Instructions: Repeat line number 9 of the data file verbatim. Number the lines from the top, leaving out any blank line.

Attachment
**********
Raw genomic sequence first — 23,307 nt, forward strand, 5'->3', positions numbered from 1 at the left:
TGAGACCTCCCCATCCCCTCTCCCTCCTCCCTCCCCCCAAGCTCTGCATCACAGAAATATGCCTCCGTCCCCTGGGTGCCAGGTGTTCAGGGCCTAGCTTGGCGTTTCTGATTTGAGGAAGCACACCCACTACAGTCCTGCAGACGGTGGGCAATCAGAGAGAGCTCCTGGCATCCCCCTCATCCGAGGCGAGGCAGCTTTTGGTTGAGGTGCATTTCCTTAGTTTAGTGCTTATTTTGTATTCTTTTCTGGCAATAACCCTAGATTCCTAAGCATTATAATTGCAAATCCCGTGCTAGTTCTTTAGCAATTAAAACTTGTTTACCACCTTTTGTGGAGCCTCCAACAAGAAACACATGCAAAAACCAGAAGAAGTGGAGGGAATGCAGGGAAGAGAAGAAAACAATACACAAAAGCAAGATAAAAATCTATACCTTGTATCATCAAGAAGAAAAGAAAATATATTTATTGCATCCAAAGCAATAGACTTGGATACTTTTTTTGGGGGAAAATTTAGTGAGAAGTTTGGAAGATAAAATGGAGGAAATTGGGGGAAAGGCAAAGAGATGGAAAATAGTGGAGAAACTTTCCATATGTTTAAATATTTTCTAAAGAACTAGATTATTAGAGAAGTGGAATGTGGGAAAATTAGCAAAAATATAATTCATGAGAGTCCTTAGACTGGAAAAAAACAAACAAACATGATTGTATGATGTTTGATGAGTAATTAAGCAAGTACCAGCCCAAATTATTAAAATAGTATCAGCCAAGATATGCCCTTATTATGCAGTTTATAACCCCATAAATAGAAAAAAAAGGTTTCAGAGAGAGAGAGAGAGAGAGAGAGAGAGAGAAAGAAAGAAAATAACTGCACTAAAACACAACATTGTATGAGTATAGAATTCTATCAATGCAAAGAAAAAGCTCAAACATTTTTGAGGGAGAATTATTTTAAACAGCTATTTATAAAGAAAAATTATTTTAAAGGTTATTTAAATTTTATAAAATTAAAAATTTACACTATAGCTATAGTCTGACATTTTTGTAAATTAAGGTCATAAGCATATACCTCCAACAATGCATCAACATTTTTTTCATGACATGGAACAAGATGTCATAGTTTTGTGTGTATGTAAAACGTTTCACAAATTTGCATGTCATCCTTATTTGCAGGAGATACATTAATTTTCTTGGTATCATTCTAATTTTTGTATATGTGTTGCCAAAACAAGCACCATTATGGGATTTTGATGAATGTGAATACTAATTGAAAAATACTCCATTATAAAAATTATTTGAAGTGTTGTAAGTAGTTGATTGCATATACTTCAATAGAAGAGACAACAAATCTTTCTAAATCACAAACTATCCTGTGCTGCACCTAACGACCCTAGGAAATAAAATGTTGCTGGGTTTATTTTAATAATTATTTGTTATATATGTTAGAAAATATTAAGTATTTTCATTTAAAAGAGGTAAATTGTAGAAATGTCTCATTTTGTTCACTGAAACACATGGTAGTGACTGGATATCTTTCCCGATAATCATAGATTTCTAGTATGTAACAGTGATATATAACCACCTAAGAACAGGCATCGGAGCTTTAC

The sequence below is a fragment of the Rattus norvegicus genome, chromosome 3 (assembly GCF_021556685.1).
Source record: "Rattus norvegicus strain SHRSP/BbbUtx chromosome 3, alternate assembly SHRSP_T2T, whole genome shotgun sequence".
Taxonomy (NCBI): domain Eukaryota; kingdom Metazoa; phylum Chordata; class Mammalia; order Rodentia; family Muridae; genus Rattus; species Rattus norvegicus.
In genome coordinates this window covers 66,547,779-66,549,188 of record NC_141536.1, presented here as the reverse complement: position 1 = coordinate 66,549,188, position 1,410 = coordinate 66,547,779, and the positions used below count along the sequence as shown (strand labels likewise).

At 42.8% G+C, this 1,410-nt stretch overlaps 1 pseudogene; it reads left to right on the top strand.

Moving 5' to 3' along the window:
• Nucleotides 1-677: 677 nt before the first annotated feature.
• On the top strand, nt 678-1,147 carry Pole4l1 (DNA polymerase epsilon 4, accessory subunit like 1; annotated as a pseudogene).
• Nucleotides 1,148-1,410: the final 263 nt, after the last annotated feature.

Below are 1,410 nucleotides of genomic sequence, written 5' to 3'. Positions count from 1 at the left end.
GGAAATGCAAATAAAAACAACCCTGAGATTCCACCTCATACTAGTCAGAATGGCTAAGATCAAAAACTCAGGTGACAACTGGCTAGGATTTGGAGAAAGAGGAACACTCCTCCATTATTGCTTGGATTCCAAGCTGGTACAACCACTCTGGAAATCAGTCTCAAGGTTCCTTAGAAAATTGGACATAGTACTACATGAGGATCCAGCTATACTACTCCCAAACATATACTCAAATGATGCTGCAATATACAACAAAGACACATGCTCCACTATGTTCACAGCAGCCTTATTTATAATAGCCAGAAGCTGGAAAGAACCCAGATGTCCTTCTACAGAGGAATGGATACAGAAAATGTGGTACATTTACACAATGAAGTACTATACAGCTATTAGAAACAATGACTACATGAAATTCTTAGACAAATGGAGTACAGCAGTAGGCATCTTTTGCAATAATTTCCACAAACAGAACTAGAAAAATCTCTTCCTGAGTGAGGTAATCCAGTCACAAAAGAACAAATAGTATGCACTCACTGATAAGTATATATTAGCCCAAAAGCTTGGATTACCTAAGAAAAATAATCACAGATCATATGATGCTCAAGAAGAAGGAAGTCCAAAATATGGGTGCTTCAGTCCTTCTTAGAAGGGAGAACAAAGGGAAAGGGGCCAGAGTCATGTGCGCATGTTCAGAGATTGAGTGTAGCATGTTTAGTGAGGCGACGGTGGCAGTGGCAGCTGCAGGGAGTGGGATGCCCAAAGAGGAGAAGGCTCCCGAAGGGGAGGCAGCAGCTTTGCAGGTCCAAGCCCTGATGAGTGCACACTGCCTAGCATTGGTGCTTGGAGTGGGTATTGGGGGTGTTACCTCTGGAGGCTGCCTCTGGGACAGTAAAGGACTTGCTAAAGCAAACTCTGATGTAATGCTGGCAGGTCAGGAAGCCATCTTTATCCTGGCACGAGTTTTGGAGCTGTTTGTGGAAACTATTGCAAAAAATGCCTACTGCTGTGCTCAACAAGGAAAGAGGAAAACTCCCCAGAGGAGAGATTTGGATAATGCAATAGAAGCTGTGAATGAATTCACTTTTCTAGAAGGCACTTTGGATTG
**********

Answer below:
• Nucleotides 1-677: 677 nt before the first annotated feature.